Located on a high rocky headland, one must endure many hair-raising hairpin turns to finally reach the top of windswept Mesa Vouna. Originally occupied by the Dorains in 9th century BC, most of the well-preserved structures date back to the Hellenistic era (4th century BC). As we strolled down the ancient main street, past the Temple of Dionysos and the Sanctuary of Apollo Karneios, we couldn’t help but notice the silence that prevailed – no chatter, no narration from tour guides. Just a respectful quiet, as we shared in the lives of a people long gone.

Next we headed west to the “Minoan Pompeii” of Ancient Akrotiri. Destroyed and preserved by a catastrophic volcanic eruption around 1450 BC, many believe this is in fact the lost Bronze Age city of Atlantis, as described by Plato (427-347 BC) in ‘The Republic’. While excavating this massive 20-hectare site (much of which is intact still), scientists discovered a highly developed civilization with intricate infrastructure and architecture. Uncannily, even the layout of the city matched Plato’s description of Atlantis. Due to a collapsed roof, this archeological site was unfortunately closed when we visited.

Driving inland near Oia, we stopped at Domaine Sigalas, Santorini’s most noted winery. A ten-minute tour confirmed that climatically, Santorini is hot and dry – perfect for grapes. An interesting feature is that vines here are not grown into bushes like in the hot regions of Australia or California, nor are they trellised like in the cooler wine regions. Instead the Santorini vines are ‘woven’ into a basket – called ‘kouloures’ for additional protection from the intense heat and winds. Soils are volcanic with a high content of sand. Wine buffs that appreciate history would be excited to know that when phylloxera (root louse) struck and decimated the vineyards in Europe, these vineyards remained unaffected, due to the high sand content. It’s incredible to think that many vines on that you see on the island are 100 years old, bearing original rootstocks.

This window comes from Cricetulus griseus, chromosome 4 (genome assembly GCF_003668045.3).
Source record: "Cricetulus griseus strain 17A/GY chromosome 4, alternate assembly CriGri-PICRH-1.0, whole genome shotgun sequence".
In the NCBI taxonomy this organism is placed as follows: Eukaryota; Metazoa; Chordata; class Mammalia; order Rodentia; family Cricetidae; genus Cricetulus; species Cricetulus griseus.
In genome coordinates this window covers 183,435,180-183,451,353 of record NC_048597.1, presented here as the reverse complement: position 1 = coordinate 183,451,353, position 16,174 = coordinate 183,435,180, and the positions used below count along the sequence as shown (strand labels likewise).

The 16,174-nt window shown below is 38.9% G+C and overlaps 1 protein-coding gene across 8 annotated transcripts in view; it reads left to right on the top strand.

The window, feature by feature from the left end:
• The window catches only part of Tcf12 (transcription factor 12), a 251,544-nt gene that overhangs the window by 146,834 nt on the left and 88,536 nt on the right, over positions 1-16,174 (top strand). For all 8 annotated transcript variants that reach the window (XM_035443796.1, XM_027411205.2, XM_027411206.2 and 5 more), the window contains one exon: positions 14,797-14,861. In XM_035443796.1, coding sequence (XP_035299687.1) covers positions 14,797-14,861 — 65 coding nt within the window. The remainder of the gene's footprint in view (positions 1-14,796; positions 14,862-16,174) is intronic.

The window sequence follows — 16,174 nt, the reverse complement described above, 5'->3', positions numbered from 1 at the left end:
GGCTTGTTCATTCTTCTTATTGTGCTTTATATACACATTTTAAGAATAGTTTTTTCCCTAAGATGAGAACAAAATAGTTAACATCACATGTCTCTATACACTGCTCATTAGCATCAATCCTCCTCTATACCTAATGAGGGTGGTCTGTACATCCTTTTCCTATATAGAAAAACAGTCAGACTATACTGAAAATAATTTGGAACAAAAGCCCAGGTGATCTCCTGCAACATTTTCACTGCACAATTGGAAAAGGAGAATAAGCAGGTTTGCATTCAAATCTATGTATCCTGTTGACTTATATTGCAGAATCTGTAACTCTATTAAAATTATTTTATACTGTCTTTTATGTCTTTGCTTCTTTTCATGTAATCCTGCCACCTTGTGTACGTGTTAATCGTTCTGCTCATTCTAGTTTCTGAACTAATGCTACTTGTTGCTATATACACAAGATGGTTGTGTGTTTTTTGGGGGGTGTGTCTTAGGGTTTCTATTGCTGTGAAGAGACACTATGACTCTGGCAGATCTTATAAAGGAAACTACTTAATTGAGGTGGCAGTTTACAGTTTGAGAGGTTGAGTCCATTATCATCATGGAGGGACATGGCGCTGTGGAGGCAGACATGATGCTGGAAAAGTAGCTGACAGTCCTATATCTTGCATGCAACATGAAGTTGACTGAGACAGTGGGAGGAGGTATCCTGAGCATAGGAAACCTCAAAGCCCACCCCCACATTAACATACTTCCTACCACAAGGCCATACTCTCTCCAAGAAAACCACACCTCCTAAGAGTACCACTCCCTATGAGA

Back in the courtyard of the tasting room, under the shade of some vines and in the company of the estates two charming Greek lady oenologists, we quenched our thirsts with an Asyritiko-Athiri white wine blend, with mineral nuances and acidity. Another wine simply called Santorini (Asyritiko) was round, warm and full-bodied, with peachy notes. Next, an oaked 2007 Santorini version brought on exotic pear, lime –vanilla scents. Amongst the reds was a Niamiteao – a blend of the tannic Mandaloria grape and the soft fruity Pelleponese grape called Agiorgitiko. The wine proved to be subtle with aromas of small red fruits, with fine tannins– reminiscent of a Red Burgundy. The last wine was Mezzo Apeleotis (100% Mandaloria) – an unusual sweet red wine with a hint of raspberries, rich in texture yet dry tannins.